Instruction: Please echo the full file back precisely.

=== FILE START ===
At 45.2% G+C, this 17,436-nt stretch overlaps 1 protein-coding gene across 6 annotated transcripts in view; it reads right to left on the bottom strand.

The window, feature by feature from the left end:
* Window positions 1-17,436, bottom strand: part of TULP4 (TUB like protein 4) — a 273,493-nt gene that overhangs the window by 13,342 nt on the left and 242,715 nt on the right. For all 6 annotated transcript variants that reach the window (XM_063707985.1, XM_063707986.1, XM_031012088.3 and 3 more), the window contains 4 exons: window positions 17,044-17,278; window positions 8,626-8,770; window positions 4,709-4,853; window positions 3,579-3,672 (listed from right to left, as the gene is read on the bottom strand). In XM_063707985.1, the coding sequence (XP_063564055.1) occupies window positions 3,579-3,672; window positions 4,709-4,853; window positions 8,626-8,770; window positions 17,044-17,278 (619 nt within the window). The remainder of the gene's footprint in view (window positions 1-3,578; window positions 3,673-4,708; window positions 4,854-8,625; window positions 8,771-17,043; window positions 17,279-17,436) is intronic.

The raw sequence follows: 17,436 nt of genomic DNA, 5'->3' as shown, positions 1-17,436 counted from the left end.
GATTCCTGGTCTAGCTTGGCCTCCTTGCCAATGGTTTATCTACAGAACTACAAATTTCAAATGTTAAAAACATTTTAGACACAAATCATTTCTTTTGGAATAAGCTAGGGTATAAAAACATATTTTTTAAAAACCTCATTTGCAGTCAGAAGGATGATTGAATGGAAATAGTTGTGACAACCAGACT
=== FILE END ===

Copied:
At 45.2% G+C, this 17,436-nt stretch overlaps 1 protein-coding gene across 6 annotated transcripts in view; it reads right to left on the bottom strand.

The window, feature by feature from the left end:
* Window positions 1-17,436, bottom strand: part of TULP4 (TUB like protein 4) — a 273,493-nt gene that overhangs the window by 13,342 nt on the left and 242,715 nt on the right. For all 6 annotated transcript variants that reach the window (XM_063707985.1, XM_063707986.1, XM_031012088.3 and 3 more), the window contains 4 exons: window positions 17,044-17,278; window positions 8,626-8,770; window positions 4,709-4,853; window positions 3,579-3,672 (listed from right to left, as the gene is read on the bottom strand). In XM_063707985.1, the coding sequence (XP_063564055.1) occupies window positions 3,579-3,672; window positions 4,709-4,853; window positions 8,626-8,770; window positions 17,044-17,278 (619 nt within the window). The remainder of the gene's footprint in view (window positions 1-3,578; window positions 3,673-4,708; window positions 4,854-8,625; window positions 8,771-17,043; window positions 17,279-17,436) is intronic.

The raw sequence follows: 17,436 nt of genomic DNA, 5'->3' as shown, positions 1-17,436 counted from the left end.
GATTCCTGGTCTAGCTTGGCCTCCTTGCCAATGGTTTATCTACAGAACTACAAATTTCAAATGTTAAAAACATTTTAGACACAAATCATTTCTTTTGGAATAAGCTAGGGTATAAAAACATATTTTTTAAAAACCTCATTTGCAGTCAGAAGGATGATTGAATGGAAATAGTTGTGACAACCAGACT